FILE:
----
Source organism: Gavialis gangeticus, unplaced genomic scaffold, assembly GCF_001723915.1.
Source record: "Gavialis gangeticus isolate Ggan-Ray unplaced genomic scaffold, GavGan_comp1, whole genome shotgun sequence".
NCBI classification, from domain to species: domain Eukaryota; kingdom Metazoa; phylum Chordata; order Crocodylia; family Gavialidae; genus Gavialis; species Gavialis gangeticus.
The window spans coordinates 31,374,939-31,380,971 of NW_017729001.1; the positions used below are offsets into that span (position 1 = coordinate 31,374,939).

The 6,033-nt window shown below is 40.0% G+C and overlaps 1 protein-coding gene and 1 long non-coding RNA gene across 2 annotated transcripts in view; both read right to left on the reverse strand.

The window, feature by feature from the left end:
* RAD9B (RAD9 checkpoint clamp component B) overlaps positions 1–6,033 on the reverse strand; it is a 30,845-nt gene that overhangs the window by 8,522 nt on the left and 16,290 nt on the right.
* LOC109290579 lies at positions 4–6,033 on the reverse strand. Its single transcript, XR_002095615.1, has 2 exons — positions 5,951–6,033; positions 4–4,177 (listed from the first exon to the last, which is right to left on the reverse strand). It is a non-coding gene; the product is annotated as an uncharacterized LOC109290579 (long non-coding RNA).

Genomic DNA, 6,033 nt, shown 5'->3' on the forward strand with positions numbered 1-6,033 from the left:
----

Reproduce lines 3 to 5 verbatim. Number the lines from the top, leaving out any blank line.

NCBI classification, from domain to species: domain Eukaryota; kingdom Metazoa; phylum Chordata; order Crocodylia; family Gavialidae; genus Gavialis; species Gavialis gangeticus.
The window spans coordinates 31,374,939-31,380,971 of NW_017729001.1; the positions used below are offsets into that span (position 1 = coordinate 31,374,939).

The 6,033-nt window shown below is 40.0% G+C and overlaps 1 protein-coding gene and 1 long non-coding RNA gene across 2 annotated transcripts in view; both read right to left on the reverse strand.